"Okay." She said.
And she didn't say anything else. Hank simply smiled, turned on his heel, and walked up the incline and onto the road stretching through the desert.
And was promptly hit by a car.
The fire licked behind him as he strolled nonchalantly into the desert. John was all too calm now. A small explosion rocked the ground beneath him, but he didn't flinch. It was all expected. An evil grin spread across his face, he walked across the sands, blasted by the rays of the morning sun. Dear god, he thought. What a battle.
As he reached the top of the small hill, he looked back at the burning building. The flames licked at the sky, chasing away the last of the night's darkness. It was the beacon of the dawn. John took a deep breath. His creation fluttered gently in the winds.
From his vantage point, John could see the front wall of the building crumble away, revealing the black words etched in the wall behind it: "Perdere ogni speranza la libert." John had no idea what it meant, but in that moment, he became one with his primal instincts. He had become the animal he always knew he had been. He snickered.
In the moment, he felt invincible. All the drugs he had taken mere days ago had fled his system. He was clean, but at the same time, filthy in his own blood, and the blood of others. His shirt was now stained, probably permanently. Stains are like memories: they can fade, but they will not disappear forever.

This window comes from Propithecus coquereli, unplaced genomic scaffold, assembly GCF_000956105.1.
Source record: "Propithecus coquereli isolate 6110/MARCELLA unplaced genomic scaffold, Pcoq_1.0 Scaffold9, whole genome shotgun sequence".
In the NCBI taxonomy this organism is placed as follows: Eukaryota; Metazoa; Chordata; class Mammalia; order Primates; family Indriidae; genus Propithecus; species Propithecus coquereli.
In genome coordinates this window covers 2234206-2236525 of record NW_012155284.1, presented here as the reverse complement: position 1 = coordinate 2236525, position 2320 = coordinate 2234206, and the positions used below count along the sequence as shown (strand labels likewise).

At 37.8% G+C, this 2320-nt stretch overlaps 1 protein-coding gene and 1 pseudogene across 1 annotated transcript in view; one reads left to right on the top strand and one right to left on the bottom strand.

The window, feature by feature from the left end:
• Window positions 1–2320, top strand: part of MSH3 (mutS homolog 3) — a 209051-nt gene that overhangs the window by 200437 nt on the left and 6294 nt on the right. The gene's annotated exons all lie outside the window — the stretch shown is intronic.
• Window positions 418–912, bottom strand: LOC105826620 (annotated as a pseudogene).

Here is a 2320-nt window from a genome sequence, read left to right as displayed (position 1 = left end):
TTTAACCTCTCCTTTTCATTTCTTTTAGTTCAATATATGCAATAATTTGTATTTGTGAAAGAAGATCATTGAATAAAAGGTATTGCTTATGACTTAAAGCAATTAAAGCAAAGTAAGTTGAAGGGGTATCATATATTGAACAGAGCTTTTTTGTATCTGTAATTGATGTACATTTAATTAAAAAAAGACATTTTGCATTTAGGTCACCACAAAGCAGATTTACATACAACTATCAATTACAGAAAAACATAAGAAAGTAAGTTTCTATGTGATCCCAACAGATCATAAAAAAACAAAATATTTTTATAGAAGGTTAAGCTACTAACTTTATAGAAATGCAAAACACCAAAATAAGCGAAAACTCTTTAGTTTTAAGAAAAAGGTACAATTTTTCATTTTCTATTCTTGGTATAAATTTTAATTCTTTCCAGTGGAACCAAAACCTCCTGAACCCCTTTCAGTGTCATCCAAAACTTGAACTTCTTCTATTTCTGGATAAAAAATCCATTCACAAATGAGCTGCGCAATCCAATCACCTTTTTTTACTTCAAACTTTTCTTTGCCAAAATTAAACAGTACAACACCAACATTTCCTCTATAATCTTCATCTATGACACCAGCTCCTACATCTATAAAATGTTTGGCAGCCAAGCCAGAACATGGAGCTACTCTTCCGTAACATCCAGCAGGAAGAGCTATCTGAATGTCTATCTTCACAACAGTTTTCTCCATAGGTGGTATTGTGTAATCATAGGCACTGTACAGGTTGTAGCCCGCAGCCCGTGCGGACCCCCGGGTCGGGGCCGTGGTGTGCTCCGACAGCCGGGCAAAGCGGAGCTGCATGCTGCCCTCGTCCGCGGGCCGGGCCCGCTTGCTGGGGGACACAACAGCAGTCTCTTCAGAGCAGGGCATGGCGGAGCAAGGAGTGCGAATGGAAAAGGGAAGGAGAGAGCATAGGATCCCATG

John turned, walking further into the shimmering sands. In some insane universe, John ruled supreme. He was truly the god of his own domain. In his head, a primal roar rang out.
John looked down at the underside of his wrist and grinned. The two tally mark tattoos smiled back at him. Gently, with one finger, he traced out six more tallies. They were just a few more inkings on the history of life. His life.
"Jesus sh*t!" Hank cried, suddenly finding himself on the ground several feet away from the bumper of the car that had just mowed him down. He twisted in agony, reaching for his ankle, which he was sure had shattered. He seethed and rolled onto his side, catching Porfirio's gaze.
"Omigodomigodomigod!" Erika cried, frozen in shock, her hands clenched tightly over her mouth. He looked as if she was screaming, but no real noise aside from her teenage girl shock and awe emerged.
Porfirio ran over to Hank, stopping just before to smack the hood of the car and curse in Spanish at the couple inside. He kneeled over Hank and muttered something Hank couldn't hear.